AP Photo/Jae C. Hong
Newly elected city council members Ali Saleh, from left, Nestor Enrique Valencia, Danny Harber, Violeta Alvarez and Ana Maria Quintana take part during a swearing-in ceremony in Bell, Calif. Thursday, April 7, 2011.
Eager citizens of Bell packed their City Hall last night for the inauguration of five newly-elected City Council members. The tone of the ceremony signaled a welcome change in a city plagued with scandal and protests.
A Bell city police officer promised to allow dozens of people inside the community center auditorium - but after the inauguration ceremony. During the proceedings, it was just too crowded. Every seat was filled.
Before she took her place inside, Council Member-Elect Ana Maria Quintana paused to greet the crowd in the overflow area.
“I’m very excited as you can see. It’s like full capacity, I think people want to be a part of this and I’m very proud of my community as well... I think I need to get back in there,” Quintana said as she rushed back inside the auditorium.
Her constituents didn’t seem to mind that they were stuck outside. They cheered the five elected councilmembers as each delivered short, motivational speeches after they were sworn in.
Quintana, who is an attorney, made sure to glance toward that overflow area when she spoke.
“I’m very much looking forward to just starting new and fixing our city because we have so much work to do, but again, our people are hard working people, we’re good, we’re strong and we’re gonna rebuild our city.”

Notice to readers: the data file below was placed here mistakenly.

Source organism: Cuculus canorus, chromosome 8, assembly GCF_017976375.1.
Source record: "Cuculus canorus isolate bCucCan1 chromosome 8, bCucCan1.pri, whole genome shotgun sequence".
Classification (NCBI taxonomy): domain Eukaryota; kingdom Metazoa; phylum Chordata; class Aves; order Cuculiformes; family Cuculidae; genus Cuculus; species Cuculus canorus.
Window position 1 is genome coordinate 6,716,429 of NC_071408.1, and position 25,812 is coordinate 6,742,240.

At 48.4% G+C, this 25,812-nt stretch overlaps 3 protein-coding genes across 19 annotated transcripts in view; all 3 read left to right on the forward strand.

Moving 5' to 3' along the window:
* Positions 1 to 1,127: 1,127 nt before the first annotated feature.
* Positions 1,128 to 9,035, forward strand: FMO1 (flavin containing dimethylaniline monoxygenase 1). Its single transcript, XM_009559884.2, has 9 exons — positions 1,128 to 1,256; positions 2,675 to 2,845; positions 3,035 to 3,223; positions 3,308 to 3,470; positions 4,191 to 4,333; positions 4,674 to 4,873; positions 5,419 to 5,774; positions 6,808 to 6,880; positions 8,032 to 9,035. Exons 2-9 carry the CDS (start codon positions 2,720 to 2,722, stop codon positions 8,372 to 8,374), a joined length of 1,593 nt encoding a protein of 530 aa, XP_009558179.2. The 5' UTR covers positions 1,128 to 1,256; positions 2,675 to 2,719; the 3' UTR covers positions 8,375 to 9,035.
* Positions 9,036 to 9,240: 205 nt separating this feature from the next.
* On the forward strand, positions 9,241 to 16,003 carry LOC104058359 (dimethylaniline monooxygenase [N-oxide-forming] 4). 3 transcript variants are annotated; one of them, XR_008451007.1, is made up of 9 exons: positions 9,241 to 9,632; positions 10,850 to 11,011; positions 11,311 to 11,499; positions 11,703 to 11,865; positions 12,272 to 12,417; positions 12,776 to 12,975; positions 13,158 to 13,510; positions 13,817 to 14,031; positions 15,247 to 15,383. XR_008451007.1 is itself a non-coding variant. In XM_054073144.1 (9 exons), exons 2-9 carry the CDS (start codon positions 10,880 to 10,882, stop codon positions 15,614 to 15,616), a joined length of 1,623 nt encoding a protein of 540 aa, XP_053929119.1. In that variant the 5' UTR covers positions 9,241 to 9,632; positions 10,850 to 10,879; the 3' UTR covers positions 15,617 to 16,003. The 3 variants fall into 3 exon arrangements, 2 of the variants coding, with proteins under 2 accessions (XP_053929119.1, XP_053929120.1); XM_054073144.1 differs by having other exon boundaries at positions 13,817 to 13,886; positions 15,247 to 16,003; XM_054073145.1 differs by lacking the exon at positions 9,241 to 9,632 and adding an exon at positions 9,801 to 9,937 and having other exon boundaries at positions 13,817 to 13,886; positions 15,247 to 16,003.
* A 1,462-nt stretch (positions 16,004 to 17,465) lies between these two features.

In addition to Quintana, Bell's new Council includes small business owner Ali Saleh, social services worker Violeta Alvarez, health care administrator Nestor Valencia and Danny Harber – a retired baker.
Valencia encouraged voters to hold their new city leaders accountable. “We have to take our responsibilities not only as councilmembers but also as community – you, the sixth council member to come to our meetings.”
Harber said he’s ready to help clean up the mess former top Bell City Manager Robert Rizzo, his ex-assistant and six former City Council members left behind. All of them face public corruption charges.
“It should have never happened and it never will happen," said Harber. "It definitely will not happen on my watch. For the few years I’ll be in there, however long it may be, nobody’s gonna walk around with their pockets full as long as I’m around, I promise you that.”
Earlier this week, the Los Angeles County Board of Supervisors approved the March 8 election results, in which a surge of voters overwhelmingly turned out to recall the Bell councilmembers who hadn't resigned.
The new Council plans to tackle a budget deficit of at least $3.5 million – and the city’s default on an outstanding $35 million bond issue. Then there’s the matter of the police force – whether to maintain it or let the L.A. County Sheriff’s Department take over law enforcement.
Maria Torres, who's spent most of her life in Bell, said she’s against disbanding the city's police department. She considers many officers like family.
“They’re very responsible, very honest," said Torres. "I know everywhere you go there are one or two bad, but the rest is good. I love Bell. That’s my city."
The newly-inaugurated Bell City Council expects to convene its first public meeting early next week.